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Effects of success v failure cases on learner-learner interaction
ARTICLE

, Instructional Design & Technology, United States ; , , , , , Northern Illinois University, United States

Computers & Education Volume 118, Number 1, ISSN 0360-1315 Publisher: Elsevier Ltd

Abstract

Studies have found that students struggle to challenge their peers and engage in co-construction of knowledge when in asynchronous problem-based learning (PBL) contexts. In other settings, case libraries have been shown to support problem solving competencies, such as argumentation and problem representation. However, research has yet to study how the design and types of cases impact learner-learner interaction. To accommodate that gap, this study used content analysis and sequential analysis to ascertain how learner interaction differed when participants had access to success- and failure-based case libraries. Results found the failure-based condition had higher overall number of postings and differed in terms of the number of elicitations and planning (meta) interactions. Finally, results of the sequential analysis indicated participants in the success-based condition were more likely to begin planning their final assignment earlier, while the failure condition was more likely to continue engaged in collaborative problem-solving with their peers. Given these differences, the findings suggest failure-based cases may serve as a catalyst for learner-learner interaction when compared with success-based cases. Implications for practice, case-based reasoning, and failure-driven memory theory are discussed.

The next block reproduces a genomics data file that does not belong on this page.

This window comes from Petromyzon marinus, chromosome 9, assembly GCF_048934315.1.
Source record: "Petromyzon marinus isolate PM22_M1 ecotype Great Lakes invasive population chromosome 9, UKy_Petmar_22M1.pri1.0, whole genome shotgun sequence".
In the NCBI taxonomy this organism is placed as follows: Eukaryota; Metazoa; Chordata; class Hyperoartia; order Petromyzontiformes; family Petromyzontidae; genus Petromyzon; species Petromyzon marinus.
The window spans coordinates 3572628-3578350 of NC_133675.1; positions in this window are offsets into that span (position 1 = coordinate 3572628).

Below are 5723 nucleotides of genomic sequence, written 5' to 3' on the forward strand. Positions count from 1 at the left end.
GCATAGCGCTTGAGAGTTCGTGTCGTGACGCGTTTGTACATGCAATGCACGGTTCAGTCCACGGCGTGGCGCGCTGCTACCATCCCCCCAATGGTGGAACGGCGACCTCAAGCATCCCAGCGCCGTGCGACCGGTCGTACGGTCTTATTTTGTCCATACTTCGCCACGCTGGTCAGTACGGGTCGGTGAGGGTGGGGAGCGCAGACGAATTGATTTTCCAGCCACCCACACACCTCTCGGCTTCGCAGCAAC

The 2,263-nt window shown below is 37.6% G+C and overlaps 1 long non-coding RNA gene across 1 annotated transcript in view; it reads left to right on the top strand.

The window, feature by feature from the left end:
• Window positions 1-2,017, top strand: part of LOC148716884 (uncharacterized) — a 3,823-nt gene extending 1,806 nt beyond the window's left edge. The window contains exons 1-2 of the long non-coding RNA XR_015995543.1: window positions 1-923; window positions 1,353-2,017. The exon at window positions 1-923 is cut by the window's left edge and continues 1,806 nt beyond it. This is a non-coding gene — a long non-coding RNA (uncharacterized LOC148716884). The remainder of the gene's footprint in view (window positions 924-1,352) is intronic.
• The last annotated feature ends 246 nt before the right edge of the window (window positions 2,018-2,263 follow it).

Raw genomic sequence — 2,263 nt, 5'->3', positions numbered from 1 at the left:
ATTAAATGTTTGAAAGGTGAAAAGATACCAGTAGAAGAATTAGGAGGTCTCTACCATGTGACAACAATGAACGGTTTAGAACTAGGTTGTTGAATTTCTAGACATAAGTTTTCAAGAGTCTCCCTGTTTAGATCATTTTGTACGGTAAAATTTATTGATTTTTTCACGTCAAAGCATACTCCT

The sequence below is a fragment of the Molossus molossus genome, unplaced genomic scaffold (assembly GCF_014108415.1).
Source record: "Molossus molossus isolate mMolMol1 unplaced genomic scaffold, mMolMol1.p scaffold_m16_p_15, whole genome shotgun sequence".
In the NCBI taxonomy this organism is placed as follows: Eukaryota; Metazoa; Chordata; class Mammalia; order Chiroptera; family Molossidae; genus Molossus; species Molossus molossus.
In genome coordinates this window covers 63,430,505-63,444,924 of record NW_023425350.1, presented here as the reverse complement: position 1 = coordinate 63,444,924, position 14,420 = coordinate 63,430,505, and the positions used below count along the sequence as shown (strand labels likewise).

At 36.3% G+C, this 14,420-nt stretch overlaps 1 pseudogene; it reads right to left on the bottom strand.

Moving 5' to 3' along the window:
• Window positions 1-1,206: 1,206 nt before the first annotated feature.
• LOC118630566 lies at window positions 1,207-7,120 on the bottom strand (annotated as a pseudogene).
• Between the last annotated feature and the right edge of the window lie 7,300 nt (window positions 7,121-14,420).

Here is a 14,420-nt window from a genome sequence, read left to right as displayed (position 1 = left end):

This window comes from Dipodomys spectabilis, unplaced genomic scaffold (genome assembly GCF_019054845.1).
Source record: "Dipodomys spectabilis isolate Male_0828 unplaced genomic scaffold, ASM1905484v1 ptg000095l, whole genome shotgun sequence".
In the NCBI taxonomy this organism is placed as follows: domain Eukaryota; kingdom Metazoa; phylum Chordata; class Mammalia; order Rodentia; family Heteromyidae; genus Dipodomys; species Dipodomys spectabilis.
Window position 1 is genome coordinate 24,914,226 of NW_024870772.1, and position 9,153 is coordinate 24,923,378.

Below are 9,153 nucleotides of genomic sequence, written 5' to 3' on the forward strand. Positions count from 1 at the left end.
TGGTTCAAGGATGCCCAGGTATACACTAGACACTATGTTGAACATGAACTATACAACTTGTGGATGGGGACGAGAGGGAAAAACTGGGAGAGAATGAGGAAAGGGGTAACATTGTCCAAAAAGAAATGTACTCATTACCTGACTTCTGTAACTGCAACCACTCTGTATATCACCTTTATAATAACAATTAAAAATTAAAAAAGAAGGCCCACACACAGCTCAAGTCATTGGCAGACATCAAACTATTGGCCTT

Citation

Tawfik, A.A., Giabbanelli, P.J., Hogan, M., Msilu, F., Gill, A. & York, C.S. (2018). Effects of success v failure cases on learner-learner interaction. Computers & Education, 118(1), 120-132. Elsevier Ltd. Retrieved January 27, 2020 from .

This record was imported from Computers & Education on January 29, 2019. Computers & Education is a publication of Elsevier.

Full text is availabe on Science Direct: http://dx.doi.org/10.1016/j.compedu.2017.11.013

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